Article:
Michael New, Ph.D., an Associate Scholar with the Charlotte Lozier Institute, the education arm of Susan B. Anthony List, submitted an amicus curiae brief yesterday to the U.S. Supreme Court in Zubik v. Burwell and consolidated cases.
These cases represent a challenge against the Obamacare contraception mandate and its impact on the religious freedom of the Little Sisters of the Poor and other religious nonprofits. The religious nonprofit organizations are arguing that the so-called “accommodation” crafted by the Obama Administration violates religious freedom protections secured by the federal Religious Freedom Restoration Act (RFRA).
Of all the Planned Parenthood data being looked at today as a result of release of the agency’s annual report, one of the more significant is the continued decline in its client total for reversible contraceptive methods (excluding services like sterilization and emergency contraceptive kits). This number is distinct from its contraceptive services total, where discrete services provided to a single individual are separately tallied, leading to a higher overall figure for services and a reduction in the apparent significance of a single “service” like abortion. The reversible contraceptive client total simply refers to the number of women coming to Planned Parenthood to obtain reversible contraception like oral contraceptives, barrier methods and IUDs, and this number continued to drop in 2014 – by more than 122,000 women, or more than 5.7 percent of those clients.
An editorial in Nature, one of the world’s leading scientific journals, recently covered the political debate surrounding fetal tissue harvesting and the editors’ perceived threat to this form of research with the defunding of abortion giant, Planned Parenthood. The article, “Fetal tissue research under threat,” was published on December 7th but was corrected soon after on December 8th.
Nature issued a correction in an area where there is a significant amount of uncertainty. The correction states, “An earlier version of this article incorrectly stated that six clinics recovered legally allowed costs for fetal tissue. In fact, we are unable to determine the exact number of clinics. Also uncertain is the number of remaining clinics that still supply the tissue. The text has been updated to reflect these uncertainties.”
By an overwhelming margin, American women and men report more favorable opinions of life-affirming pregnancy centers offering abortion alternatives, as compared to organizations providing abortions such as Planned Parenthood, according to a 2014 national poll commissioned by the Charlotte Lozier Institute (CLI).
One thousand American women aged 18-44 years and 300 men of the same age range were surveyed about questions related to health behaviors, specifically geared towards unexpected pregnancy decisions and care. Overall opinions and impressions about experiences were measured to contrast views towards organizations which provide abortion alternatives at the community-based level and those which offer and refer for abortion.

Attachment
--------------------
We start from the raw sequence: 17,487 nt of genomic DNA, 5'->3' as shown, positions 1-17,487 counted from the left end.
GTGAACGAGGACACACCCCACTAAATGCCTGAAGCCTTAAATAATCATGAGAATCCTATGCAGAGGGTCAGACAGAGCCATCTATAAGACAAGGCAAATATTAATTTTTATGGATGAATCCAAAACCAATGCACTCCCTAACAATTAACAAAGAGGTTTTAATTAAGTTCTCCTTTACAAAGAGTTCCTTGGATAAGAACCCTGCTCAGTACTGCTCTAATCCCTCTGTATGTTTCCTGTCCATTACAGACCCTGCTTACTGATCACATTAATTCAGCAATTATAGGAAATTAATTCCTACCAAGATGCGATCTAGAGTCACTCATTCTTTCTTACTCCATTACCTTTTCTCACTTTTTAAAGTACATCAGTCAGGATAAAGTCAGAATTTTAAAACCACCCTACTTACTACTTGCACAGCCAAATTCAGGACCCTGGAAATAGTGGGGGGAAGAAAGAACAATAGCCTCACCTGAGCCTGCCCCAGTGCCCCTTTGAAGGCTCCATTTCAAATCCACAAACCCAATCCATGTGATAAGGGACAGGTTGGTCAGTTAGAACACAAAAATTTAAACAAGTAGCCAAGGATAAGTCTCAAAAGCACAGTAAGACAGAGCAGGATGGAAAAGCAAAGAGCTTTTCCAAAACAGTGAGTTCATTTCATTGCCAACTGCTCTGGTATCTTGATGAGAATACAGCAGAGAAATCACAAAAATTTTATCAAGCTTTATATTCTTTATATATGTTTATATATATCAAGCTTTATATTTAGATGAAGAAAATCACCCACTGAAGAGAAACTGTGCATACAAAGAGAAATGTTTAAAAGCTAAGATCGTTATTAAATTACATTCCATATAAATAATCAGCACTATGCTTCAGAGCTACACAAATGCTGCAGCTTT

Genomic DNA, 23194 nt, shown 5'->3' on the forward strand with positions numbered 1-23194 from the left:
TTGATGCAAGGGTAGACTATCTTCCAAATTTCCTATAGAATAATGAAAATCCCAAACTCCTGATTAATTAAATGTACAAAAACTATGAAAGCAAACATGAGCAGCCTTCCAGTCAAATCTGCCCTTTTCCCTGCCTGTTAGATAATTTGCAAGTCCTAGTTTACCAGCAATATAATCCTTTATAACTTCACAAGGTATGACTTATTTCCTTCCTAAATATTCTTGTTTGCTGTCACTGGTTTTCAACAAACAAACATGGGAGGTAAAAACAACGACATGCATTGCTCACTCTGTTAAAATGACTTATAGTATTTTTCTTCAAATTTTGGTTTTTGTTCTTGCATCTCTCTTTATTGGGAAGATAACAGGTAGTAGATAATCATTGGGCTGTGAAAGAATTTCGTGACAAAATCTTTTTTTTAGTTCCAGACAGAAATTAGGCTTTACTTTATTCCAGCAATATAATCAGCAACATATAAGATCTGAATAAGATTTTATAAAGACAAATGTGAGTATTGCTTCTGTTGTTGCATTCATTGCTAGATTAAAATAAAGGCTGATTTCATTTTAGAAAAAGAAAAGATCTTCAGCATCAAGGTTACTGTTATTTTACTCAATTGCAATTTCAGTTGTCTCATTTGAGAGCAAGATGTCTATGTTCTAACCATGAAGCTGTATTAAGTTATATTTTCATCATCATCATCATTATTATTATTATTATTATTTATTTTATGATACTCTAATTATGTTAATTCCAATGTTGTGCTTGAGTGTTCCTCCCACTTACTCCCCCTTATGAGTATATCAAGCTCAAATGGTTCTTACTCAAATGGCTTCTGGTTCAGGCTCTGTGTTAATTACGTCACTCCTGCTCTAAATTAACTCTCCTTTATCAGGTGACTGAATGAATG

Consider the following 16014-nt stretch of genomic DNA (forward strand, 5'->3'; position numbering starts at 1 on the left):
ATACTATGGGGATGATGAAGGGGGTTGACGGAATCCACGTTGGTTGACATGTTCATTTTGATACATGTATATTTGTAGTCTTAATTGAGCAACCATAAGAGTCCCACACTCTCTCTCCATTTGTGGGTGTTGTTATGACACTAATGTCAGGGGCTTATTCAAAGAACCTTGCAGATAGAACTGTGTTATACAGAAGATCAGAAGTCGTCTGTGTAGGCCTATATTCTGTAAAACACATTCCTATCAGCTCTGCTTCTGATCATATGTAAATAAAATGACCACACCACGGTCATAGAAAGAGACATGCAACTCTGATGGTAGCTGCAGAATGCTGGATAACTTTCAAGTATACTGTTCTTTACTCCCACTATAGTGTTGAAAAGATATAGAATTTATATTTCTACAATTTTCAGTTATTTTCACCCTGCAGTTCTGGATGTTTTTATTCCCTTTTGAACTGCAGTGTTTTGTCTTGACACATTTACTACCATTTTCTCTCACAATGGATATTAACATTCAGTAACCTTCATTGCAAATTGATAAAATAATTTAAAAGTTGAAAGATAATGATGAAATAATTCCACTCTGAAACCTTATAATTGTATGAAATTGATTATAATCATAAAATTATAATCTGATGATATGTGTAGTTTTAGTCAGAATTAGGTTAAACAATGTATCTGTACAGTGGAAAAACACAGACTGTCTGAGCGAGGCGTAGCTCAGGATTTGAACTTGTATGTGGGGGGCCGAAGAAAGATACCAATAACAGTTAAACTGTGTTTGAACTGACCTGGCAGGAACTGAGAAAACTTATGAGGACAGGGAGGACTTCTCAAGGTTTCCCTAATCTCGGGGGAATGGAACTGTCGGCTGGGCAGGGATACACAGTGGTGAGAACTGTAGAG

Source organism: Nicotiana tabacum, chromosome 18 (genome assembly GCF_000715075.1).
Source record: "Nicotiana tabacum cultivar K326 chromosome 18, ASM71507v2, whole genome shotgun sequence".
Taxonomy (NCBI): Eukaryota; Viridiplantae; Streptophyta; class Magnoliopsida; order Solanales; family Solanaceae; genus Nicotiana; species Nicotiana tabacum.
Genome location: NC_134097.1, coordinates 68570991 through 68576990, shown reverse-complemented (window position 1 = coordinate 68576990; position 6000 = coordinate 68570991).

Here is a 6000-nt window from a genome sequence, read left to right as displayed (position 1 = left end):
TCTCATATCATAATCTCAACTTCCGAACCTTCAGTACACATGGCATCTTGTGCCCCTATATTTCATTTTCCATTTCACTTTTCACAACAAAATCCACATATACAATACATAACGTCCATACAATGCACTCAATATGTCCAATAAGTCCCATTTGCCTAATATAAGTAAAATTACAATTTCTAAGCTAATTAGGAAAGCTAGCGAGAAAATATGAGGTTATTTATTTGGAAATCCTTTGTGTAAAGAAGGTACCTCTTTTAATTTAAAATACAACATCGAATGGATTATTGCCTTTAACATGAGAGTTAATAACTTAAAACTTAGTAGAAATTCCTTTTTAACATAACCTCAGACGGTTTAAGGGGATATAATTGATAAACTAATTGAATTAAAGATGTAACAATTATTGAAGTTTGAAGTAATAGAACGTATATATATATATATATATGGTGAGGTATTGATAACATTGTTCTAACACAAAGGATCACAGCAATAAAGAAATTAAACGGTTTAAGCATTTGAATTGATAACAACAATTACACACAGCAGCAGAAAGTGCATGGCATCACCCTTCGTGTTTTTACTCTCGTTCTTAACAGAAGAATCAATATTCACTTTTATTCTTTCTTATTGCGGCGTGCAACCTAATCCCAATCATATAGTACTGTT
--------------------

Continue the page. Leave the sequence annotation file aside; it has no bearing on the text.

Charlotte Lozier Institute, the education arm of Susan B. Anthony List, today released a landmark review of health care sharing ministries (HCSMs). These ministries, which date back decades as a source of health care financing for both individuals and families, have experienced new prominence as an alternative to conventional health insurance.
“Do your health plans on the exchange cover elective abortion?” Since the first Obamacare Open Enrollment Period in November 2013, the Charlotte Lozier Institute has asked this simple question of insurance companies, only to find mostly confusion, an inability to share relevant plan documents, and few companies able to give a direct answer to our simple question. For 2016, CLI and the Family Research Council (FRC) have once again researched plans and updated the ObamacareAbortion.com resource website with the abortion coverage policies for each individual and family plan on the Obamacare exchanges.
In sum for 2016: The abortion coverage remains difficult to discern for many plans without enrolling first; an estimated 59% of Obamacare plans for individuals and families cover abortion on demand; two states still have no plans excluding elective abortion; and compared with last year, there are three fewer states with Multi-State Plans (MSPs) which generally exclude elective abortion.
During the Thanksgiving holiday week, the U.S. Centers for Disease Control published its annual abortion surveillance report, revealing a historic decline in the incidence of abortion across the nation since 1973.
Lagging three years behind, this year’s report covers the national abortion data for 2012. The abortion data is analyzed from the 47 areas that voluntarily report abortion statistics to the CDC. States that do not report to the CDC include several large jurisdictions – California, New Jersey, the District of Columbia, and Maryland. According to the Guttmacher Institute in 2011, these four were among the jurisdictions with the highest abortion rates in the nation.
By Jacqueline H. Abernathy, Ph.D.
Switzerland has an unlikely tourist attraction — one where those who visit never leave — and it draws Germans to it more than visitors of any other nationality. It is called the Dignitas clinic, and Germans represent 44 percent of foreign-nationals paying the staff to help them commit suicide. This is more than double the next most common nationality of suicide tourists, British citizens, who constitute 21 percent of the euthanasia clinic’s international business. Death as a paid service is such a concern to the governments of Germany and the United Kingdom that both have recently voted on legislation to ban this practice. Britain overwhelmingly rejected killing outright this September with a vote of 330 to 118 against legalizing assisted suicide.
Germany, however, banned assisted suicide, but only when operated as a business.